LAKEWOOD RANCH, Fla. (WFLA) – As a physician in Lakewood Ranch, Dr. Kinga Porter knows how easily COVID-19 can spread. That’s part of the reason why she’s choosing to pull her 5-year-old and 7-year-old daughters out of their public schools in Manatee County.
“For me, it is actually a dual concern. I am a physician. I cannot lock down and not see patients. I also work at a local hospital, so it is also a matter of what if I accidentally bring something home and pass it to my children and then they end up being carriers,” said Dr. Porter.
Instead of the public school system, Dr. Porter is trying a new alternative option that’s gaining traction across the U.S. – something that’s been dubbed “pandemic pods.” There’s a group on Facebook called “Pandemic Pods” that has gained more than 31,000 members in the last three weeks.
Dr. Porter’s daughters are set to start school in their “learning pod” within the next few weeks.
“I want to be able to decrease the risk to my children, but I also want to be able to decrease the possible risk to everybody else,” explained the physician.
Seeds of Life Montessori Academy in Sarasota-Manatee is offering what it’s calling Learning PODs — it stands for Parent-Organized Day School. Each pod will be made up of a full-time teacher and eight to 10 children with the goal of keeping siblings together to further reduce exposure. The Montessori school will create a micro-classroom environment inside a host family’s home.
“The idea of this is to mitigate risk to let kids be safe. If you have 10 kids, we are talking about five to six families because the idea is to keep siblings together. Being a Montessori school gives us the flexibility to work with multi-age groups,” said Seeds of Life Montessori Academy Director and Founder Maria Chaffin.
Co-owner Jeff Chaffin tells 8 On Your Side the hope is to mitigate risks associated with exposure without sacrificing kids having interaction with their peers by keeping groups very small. He says there have been families interested from all across Tampa Bay including those outside the Montessori community.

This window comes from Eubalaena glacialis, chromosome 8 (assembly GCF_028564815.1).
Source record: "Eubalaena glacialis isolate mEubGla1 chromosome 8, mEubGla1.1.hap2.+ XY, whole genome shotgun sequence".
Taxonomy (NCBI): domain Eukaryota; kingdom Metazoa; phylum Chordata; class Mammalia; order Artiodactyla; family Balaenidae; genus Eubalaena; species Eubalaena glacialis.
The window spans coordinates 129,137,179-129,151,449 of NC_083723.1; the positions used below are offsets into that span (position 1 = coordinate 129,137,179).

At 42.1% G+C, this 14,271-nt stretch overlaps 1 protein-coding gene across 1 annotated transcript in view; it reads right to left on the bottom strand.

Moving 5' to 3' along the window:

“There has been a surprisingly large amount of interest and really at this point, our biggest struggles are bringing in enough teachers because we are looking for a really high-quality teacher individual to be there exposed to that pod,” said Chaffin.
Rory Dowdell will have two children starting school in a POD in a few weeks.
“We want the kids to get some social interaction as well as the educational aspects of traditional school, but we are uncomfortable with the protocols that are put in place in most schools in terms of the exposure for the pandemic,” said Dowdell.
He says his children’s’ pod is a tight-knit group that has been forming over the last few months.
“We are all taking the responsibility to communicate if we have any incidences of exposure or suspected incidences of exposure,” said Dowdell.
Dr. Porter is calling her daughters’ pod her “pandemic family.”
“We don’t want the other families within the pod going out to bars, having parties and we have a mutual understanding that we are assuming risk within ourselves, but we don’t want people to congregate outside of that group,” said Dr. Porter.
You can learn more about the Learning PODs at Seeds of Life Montessori Academy on the school’s website.
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